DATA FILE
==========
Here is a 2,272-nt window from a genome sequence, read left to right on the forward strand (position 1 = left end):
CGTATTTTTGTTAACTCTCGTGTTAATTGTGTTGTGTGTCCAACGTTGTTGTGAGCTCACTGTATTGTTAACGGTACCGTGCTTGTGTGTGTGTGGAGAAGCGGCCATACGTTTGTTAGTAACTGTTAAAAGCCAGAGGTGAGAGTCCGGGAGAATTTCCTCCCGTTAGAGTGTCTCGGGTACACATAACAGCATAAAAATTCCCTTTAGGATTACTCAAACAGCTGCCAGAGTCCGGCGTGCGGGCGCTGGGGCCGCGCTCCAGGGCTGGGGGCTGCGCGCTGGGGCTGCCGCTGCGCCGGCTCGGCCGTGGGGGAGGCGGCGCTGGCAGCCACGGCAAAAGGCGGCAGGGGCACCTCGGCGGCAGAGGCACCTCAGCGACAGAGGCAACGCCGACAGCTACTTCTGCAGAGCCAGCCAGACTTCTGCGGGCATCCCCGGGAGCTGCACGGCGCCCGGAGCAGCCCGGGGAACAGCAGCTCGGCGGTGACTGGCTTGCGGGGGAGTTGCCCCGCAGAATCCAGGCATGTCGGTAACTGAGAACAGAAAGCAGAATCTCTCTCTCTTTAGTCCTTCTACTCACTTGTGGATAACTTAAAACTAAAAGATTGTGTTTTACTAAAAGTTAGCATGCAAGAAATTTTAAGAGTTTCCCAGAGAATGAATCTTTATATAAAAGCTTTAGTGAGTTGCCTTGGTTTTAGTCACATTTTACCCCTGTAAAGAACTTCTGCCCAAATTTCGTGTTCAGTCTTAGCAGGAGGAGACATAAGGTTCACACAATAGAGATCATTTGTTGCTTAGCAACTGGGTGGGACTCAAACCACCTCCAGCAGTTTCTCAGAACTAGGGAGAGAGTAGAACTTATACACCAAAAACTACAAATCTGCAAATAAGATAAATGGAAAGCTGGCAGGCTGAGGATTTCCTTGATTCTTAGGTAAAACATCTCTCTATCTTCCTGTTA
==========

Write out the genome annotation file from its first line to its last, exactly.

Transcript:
Here is a 2,272-nt window from a genome sequence, read left to right on the forward strand (position 1 = left end):
CGTATTTTTGTTAACTCTCGTGTTAATTGTGTTGTGTGTCCAACGTTGTTGTGAGCTCACTGTATTGTTAACGGTACCGTGCTTGTGTGTGTGTGGAGAAGCGGCCATACGTTTGTTAGTAACTGTTAAAAGCCAGAGGTGAGAGTCCGGGAGAATTTCCTCCCGTTAGAGTGTCTCGGGTACACATAACAGCATAAAAATTCCCTTTAGGATTACTCAAACAGCTGCCAGAGTCCGGCGTGCGGGCGCTGGGGCCGCGCTCCAGGGCTGGGGGCTGCGCGCTGGGGCTGCCGCTGCGCCGGCTCGGCCGTGGGGGAGGCGGCGCTGGCAGCCACGGCAAAAGGCGGCAGGGGCACCTCGGCGGCAGAGGCACCTCAGCGACAGAGGCAACGCCGACAGCTACTTCTGCAGAGCCAGCCAGACTTCTGCGGGCATCCCCGGGAGCTGCACGGCGCCCGGAGCAGCCCGGGGAACAGCAGCTCGGCGGTGACTGGCTTGCGGGGGAGTTGCCCCGCAGAATCCAGGCATGTCGGTAACTGAGAACAGAAAGCAGAATCTCTCTCTCTTTAGTCCTTCTACTCACTTGTGGATAACTTAAAACTAAAAGATTGTGTTTTACTAAAAGTTAGCATGCAAGAAATTTTAAGAGTTTCCCAGAGAATGAATCTTTATATAAAAGCTTTAGTGAGTTGCCTTGGTTTTAGTCACATTTTACCCCTGTAAAGAACTTCTGCCCAAATTTCGTGTTCAGTCTTAGCAGGAGGAGACATAAGGTTCACACAATAGAGATCATTTGTTGCTTAGCAACTGGGTGGGACTCAAACCACCTCCAGCAGTTTCTCAGAACTAGGGAGAGAGTAGAACTTATACACCAAAAACTACAAATCTGCAAATAAGATAAATGGAAAGCTGGCAGGCTGAGGATTTCCTTGATTCTTAGGTAAAACATCTCTCTATCTTCCTGTTA